a few times he hits at the cost of trying to get tags but his proposal is more expensive than putting in for a few years and going DIY, I also think randy did a great job putting out that other states can figure it out so montana outfitters can up their game. Also if the outfitters average 39% of the NR tag holders, they are fighting hard to keep their same average which to me feels like something is being hidden
 

JBGESV

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Feb 18, 2021
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I have read loads on SB 143 from all sides. The numbers are all so misleading and the treatment of the material is overly simplified by the sponsors.
1 I have been hunting in MT for decades; my ALS number ends in “26”. My buddies and I used to load-up and drive 27 hours to Plentywood to chase birds for a week. As our resources grew, we added deer and antelope to the mix and spent a bunch more money as we could afford it. We have purchased everything from guns and ammunition, to game carriers and gifts for our families.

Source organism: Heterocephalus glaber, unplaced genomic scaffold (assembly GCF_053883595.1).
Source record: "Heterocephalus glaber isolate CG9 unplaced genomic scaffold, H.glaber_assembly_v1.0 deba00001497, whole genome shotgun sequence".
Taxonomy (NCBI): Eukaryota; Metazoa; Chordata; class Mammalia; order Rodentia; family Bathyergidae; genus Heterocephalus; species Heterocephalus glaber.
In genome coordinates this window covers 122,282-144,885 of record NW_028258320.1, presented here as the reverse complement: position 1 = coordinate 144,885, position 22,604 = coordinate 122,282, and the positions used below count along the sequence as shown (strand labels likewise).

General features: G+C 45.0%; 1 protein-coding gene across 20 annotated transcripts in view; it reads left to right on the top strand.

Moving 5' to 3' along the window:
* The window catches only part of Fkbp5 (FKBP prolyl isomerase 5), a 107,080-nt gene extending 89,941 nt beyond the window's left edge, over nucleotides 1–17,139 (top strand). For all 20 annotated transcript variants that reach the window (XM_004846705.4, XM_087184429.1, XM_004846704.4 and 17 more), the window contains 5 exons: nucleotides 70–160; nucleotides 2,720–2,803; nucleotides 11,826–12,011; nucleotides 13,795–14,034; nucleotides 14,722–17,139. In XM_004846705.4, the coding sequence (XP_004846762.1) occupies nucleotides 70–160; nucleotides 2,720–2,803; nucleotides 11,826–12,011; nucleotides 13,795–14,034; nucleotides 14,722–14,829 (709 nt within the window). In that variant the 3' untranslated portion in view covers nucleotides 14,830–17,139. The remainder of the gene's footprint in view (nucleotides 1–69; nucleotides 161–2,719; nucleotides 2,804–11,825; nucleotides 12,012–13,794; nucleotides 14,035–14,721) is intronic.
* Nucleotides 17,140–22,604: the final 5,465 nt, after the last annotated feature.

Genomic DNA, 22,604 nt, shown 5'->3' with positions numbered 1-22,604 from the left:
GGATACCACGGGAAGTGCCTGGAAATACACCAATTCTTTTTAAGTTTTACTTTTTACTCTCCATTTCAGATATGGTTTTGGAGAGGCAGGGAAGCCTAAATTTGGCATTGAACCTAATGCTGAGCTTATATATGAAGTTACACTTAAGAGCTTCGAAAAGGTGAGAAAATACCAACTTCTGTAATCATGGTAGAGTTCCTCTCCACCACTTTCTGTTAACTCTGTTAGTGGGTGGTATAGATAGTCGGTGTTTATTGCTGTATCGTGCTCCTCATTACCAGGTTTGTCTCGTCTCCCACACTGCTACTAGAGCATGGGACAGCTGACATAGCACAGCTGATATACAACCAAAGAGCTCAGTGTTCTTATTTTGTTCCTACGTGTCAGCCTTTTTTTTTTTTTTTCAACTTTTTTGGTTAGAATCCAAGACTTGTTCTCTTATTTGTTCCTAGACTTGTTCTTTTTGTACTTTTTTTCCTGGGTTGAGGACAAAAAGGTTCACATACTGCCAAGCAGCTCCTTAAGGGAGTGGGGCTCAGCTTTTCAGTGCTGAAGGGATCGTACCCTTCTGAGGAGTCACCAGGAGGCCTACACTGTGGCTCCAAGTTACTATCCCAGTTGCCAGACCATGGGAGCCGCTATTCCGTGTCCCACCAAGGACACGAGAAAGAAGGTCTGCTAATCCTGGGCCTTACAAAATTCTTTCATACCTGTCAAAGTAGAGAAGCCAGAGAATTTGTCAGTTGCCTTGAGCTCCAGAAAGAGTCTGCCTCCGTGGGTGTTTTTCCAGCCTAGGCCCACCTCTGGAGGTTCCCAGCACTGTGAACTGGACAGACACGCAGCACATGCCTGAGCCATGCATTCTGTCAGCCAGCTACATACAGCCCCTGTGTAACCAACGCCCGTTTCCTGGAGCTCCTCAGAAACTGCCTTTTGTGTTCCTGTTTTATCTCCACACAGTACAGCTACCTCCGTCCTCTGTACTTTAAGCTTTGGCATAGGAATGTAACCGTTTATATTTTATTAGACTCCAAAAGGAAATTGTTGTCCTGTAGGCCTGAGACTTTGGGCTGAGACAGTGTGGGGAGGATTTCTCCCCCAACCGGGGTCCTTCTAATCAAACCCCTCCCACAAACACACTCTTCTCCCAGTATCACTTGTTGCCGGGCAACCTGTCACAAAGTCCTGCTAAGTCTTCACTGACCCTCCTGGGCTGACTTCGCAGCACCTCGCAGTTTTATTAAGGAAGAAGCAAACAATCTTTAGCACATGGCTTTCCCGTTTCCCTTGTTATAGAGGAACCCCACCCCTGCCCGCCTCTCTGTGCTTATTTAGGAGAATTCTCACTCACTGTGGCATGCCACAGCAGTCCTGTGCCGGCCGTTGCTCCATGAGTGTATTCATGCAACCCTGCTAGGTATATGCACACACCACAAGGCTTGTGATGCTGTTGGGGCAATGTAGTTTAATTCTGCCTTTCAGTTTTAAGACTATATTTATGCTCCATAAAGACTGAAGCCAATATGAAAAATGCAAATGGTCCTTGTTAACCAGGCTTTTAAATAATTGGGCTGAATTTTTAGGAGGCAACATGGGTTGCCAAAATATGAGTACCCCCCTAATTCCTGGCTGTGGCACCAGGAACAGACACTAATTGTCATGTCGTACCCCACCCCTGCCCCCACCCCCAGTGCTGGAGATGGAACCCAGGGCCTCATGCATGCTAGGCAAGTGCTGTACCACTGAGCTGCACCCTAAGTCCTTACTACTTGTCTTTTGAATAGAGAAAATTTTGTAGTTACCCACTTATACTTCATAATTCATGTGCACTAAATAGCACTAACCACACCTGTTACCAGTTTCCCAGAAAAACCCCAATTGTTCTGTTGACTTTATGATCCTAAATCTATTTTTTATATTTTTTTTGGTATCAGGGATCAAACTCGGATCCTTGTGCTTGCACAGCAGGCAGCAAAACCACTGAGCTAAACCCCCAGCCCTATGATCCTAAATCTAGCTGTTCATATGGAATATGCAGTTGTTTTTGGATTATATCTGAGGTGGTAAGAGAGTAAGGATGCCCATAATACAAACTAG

2 If someone drew a big game tag and the others did not, we all made the trip anyway. How often does an outfitter have a client bring along 2 or 3 friends that don’t have tags? The narrow definition of “revenue and expenditures” misses the point.
3 How often have you seen a guided hunter eat a bowl of tag soup? DIY hunters routinely eat tag soup for a variety of reasons. Outfitters want/need their clients to be successful, and it is a lot harder to stick to your criteria when you have invested so much in a guided hunt. If more licenses go to guided hunters, more animals will be harvested. Not to mention that DIY hunters rarely wrap-up early and head home.
3 Our family has grown to love MT, and as a result, we bought a derelict historic home and are investing a small fortune in renovations. We are still non-residents, but MT taxpayers. This journey began 27 years ago with my first trip to Malta. How do you calculate decades of DIY trips and a home purchase in comparison to a once every few years guided trip?